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Old July 6th, 2005, 03:04 PM   #1
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Applying Motion to a Still Photograph

I'm self-teaching myself to use Adobe Premier and I have been pretty successful so far. However, there is one thing I'm stumped on--how to apply motion to a still photograph (ala Ken Burn's "Civil War")

I'm working on a film short that contains lots of digital photographs and instead of them remaining static on the screen I would like to zoom in on them or pan across, etc.

Is there a resource on the web that can teach me this? Otherwise I'd have to visit my local library.

Thanks
Jordanne
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Old July 6th, 2005, 03:41 PM   #2
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What version of Premiere do you have?
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Old July 6th, 2005, 03:57 PM   #3
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Well generally for stuff like this I use after effects...but premier does it well.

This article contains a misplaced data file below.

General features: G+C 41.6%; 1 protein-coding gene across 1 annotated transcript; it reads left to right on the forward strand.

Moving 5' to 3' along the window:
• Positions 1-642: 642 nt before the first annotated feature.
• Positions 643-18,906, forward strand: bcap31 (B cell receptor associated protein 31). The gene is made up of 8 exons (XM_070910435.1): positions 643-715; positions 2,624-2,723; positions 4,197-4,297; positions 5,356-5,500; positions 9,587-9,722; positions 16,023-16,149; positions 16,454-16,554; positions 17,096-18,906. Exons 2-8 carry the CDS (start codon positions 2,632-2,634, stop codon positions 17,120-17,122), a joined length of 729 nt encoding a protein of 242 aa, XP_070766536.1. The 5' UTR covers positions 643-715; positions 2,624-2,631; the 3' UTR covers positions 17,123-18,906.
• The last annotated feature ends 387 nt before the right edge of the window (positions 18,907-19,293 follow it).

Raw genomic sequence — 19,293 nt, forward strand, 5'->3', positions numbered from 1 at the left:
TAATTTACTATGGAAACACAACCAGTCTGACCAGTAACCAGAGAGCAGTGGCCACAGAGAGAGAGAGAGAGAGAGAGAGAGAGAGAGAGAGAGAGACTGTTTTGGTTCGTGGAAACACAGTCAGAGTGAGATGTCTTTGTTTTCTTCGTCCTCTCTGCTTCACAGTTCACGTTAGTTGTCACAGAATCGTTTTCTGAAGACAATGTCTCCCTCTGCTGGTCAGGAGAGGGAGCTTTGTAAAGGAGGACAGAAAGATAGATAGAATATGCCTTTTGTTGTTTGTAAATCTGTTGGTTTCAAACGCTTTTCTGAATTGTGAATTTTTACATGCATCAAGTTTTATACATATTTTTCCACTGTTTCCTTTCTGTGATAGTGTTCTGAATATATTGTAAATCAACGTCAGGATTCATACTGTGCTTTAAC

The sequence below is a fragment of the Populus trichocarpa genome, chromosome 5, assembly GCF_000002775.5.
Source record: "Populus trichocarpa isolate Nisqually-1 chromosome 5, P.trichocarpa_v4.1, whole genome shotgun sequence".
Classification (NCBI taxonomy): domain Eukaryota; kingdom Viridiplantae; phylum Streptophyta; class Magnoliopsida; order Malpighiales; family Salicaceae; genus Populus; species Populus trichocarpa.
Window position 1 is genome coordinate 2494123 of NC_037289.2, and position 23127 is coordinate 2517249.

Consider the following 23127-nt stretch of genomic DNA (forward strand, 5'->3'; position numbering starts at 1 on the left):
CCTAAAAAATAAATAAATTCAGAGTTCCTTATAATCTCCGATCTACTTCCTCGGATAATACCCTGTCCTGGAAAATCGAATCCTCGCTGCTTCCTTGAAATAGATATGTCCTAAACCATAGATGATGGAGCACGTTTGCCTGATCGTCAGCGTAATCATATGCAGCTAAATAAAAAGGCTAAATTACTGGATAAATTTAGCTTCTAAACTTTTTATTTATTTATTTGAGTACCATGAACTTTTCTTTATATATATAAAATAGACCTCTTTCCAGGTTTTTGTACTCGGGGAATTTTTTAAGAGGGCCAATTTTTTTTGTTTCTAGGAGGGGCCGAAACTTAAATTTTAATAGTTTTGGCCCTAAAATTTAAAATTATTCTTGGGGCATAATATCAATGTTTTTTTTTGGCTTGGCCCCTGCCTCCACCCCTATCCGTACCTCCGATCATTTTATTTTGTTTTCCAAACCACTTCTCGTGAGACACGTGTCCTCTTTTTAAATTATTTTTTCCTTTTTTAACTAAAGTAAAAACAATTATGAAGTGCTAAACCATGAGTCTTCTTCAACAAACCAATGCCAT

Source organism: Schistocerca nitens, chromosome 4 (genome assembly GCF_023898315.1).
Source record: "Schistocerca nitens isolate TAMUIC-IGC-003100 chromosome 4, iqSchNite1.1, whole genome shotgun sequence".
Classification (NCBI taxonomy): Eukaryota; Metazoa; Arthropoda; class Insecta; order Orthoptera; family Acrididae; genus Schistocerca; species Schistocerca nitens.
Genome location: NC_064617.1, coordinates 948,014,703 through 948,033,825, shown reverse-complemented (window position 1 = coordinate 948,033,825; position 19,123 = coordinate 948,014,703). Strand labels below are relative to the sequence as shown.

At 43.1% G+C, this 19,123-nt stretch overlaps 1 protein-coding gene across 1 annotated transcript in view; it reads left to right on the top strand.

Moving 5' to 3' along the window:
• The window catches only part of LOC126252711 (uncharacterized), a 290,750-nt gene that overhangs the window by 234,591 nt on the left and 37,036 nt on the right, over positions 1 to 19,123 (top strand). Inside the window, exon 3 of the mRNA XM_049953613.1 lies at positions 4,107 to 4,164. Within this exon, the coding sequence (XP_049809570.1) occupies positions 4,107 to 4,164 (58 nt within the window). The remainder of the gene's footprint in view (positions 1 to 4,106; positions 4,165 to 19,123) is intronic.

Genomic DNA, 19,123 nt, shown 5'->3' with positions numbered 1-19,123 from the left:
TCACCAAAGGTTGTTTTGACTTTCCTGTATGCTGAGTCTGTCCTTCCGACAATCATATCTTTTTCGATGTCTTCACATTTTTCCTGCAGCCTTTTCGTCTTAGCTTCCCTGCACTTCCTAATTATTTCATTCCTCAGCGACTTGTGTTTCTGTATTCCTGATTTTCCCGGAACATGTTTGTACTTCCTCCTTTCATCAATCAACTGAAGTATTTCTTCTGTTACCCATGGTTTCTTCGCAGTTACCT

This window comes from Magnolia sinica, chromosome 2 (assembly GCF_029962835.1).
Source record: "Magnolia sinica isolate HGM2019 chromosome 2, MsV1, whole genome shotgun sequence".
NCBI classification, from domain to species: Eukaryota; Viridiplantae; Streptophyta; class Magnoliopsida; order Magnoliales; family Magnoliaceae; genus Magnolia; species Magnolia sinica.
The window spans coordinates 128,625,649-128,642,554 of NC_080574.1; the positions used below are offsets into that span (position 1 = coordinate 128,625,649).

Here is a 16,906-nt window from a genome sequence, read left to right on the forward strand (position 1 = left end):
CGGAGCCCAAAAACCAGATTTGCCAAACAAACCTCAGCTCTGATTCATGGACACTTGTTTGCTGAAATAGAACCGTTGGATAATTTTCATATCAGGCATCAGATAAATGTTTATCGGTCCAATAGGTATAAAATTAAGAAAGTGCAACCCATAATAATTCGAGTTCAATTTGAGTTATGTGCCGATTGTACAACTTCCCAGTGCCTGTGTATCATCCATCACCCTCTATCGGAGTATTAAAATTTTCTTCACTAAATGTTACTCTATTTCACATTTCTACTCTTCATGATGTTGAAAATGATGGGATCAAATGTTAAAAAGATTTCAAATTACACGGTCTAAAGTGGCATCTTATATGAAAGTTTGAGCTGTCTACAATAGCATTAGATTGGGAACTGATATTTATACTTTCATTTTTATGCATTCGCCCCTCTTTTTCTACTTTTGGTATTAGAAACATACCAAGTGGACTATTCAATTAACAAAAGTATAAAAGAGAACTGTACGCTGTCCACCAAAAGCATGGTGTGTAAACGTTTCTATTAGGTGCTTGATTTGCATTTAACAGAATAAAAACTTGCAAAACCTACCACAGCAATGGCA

What you need to learn is keyframes and how to work them...premiere help should do you fine.

What you do is set the picture how you want to look in on frame...then time out the duration on the timeline to the next way you want the picture to look and set a keyframe there. Then it will pretty move in the shortest distance to the new point/opacity/scale...ect.
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Old July 6th, 2005, 04:30 PM   #4
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Thanks for the info Brian. I will be getting After Effects when I save up enough money to.

I'll try to work on keyframes then.

Christopher -- I have Adobe Premiere Pro 7.0

Thanks
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Old July 6th, 2005, 04:35 PM   #5
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"""Thanks for the info Brian. I will be getting After Effects when I save up enough money to.
I'll try to work on keyframes then.""""

Just as a heads up, After Effects does all of its motion/effects and etc... using Key Frames. The motion in Premiere is some what designed after AF, so just read some tutorials and keep on trying, then things will start to click.
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Old July 6th, 2005, 05:16 PM   #6
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No After Effects!